Text by Joe K.
I’m a big fan of weird music…avant-guard music; music where you have no idea where the bands gonna take you from song to song. I like an artist that can start with a 70’s hard rock vibe, throw in some crazy harmonies and vocalizations, add a bit of banjo, and then smash you over the head with a vaudeville-style, electric jazz fusion combination, and make it all work.(Think the second half of Queen II, minus the jazz fusion stuff.)
Dog Fashion Disco (DFD) is one of those weird bands that I do enjoy listening to, albeit in spurts. They fall under my category of “Hit or Miss”. The Embryo’s in Bloom and Adultery are home runs with their carnival-like metal sounds and all around quirkiness. Anarchists of Good Taste and Committed to a Bright Future are closer to being infield singles. (It’s baseball season, so you’ll have to just live with the metaphors.) Each album has their highlights, but far too many forgettable lowlights.
So here they come with a new album, Sweet Nothings.
“Greta” starts things off with a jazzy feel, sounding as if it would have fit right in on Adultery. “War Party” and “Scarlet Fever” follow and the bands rolling, sounding like they haven’t missed a beat after a near decade long absence. But, inevitably, they start to hit the foul balls.
Don’t get me wrong, “Doctor’s Orders”- “We Aren’t the World” are not bad songs, just forgettable. They each have the signature DFD components-carnival like guitars, pounding metal drums, overall dark feel-but they ultimately come up short for me. There is something to like in almost each of these songs (such as the horn grooves and overall vibe of “Doctor’s Orders”) but the parts don’t mesh effectively.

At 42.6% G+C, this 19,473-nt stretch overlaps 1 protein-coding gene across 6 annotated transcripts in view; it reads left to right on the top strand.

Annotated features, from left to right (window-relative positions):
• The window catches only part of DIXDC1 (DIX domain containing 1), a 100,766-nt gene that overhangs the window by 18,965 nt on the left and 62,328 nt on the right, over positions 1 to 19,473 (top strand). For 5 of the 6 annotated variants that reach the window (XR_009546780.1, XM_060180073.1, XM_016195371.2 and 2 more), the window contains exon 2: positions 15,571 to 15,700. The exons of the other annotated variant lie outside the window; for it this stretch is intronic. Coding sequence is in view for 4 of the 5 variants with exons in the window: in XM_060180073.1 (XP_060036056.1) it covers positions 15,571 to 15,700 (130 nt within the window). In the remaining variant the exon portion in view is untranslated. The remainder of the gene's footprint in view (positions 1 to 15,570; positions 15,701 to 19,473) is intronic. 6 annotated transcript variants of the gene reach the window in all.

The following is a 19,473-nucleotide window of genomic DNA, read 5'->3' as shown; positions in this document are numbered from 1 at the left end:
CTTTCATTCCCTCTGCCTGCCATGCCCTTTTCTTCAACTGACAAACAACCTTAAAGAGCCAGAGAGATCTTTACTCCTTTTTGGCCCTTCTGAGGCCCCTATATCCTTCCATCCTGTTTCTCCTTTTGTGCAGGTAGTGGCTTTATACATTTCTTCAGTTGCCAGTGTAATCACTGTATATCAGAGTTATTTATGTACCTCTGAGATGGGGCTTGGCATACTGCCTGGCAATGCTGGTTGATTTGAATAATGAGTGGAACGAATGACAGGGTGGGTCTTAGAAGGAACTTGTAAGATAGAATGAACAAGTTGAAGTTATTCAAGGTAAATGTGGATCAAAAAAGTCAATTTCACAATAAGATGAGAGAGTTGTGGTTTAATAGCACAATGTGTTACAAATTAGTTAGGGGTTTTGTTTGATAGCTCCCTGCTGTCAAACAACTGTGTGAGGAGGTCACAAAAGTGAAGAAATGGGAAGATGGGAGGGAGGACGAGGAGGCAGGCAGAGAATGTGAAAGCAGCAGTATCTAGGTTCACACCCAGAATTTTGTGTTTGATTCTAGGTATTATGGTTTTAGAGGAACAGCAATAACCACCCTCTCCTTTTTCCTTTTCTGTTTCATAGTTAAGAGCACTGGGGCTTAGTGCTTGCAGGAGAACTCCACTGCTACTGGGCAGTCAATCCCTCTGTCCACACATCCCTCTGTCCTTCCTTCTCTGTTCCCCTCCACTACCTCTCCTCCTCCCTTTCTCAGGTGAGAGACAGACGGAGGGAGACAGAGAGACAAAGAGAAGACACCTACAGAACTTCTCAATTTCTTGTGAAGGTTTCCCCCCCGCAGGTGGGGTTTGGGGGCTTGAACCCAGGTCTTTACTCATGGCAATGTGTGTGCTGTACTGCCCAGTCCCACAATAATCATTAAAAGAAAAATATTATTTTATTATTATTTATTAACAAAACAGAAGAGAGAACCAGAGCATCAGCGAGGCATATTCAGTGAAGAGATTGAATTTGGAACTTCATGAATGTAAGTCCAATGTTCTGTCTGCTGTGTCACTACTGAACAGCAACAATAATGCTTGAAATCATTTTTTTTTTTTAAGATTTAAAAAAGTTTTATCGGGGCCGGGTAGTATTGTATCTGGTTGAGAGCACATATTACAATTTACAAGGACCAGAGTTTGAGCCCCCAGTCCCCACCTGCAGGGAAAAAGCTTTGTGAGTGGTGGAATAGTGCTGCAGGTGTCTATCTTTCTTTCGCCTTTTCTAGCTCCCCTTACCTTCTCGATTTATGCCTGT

“Struck by Lightning” attempts to right the ship (love the use of the horns and organ on this one, the whole album, really). And then oh, shit, “Sweet Nothings” brings the groove to the party!
Thankfully, the home stretch is stronger than the middle, with “End of the Road” channeling singer Todd Smith’s side project, El-Creepo, in the first half before breaking out in “Sludgy Goodness”. A nine-minute thank you track á la “Than You Dub” off of 40 oz. to Freedom closes things out nicely.
In the end, DFD are still quirky as hell, and this one offers more than a few good tracks to save on the permanent playlist. This is a double, maybe a triple on a throwing error, but it does just enough to keep from being benched.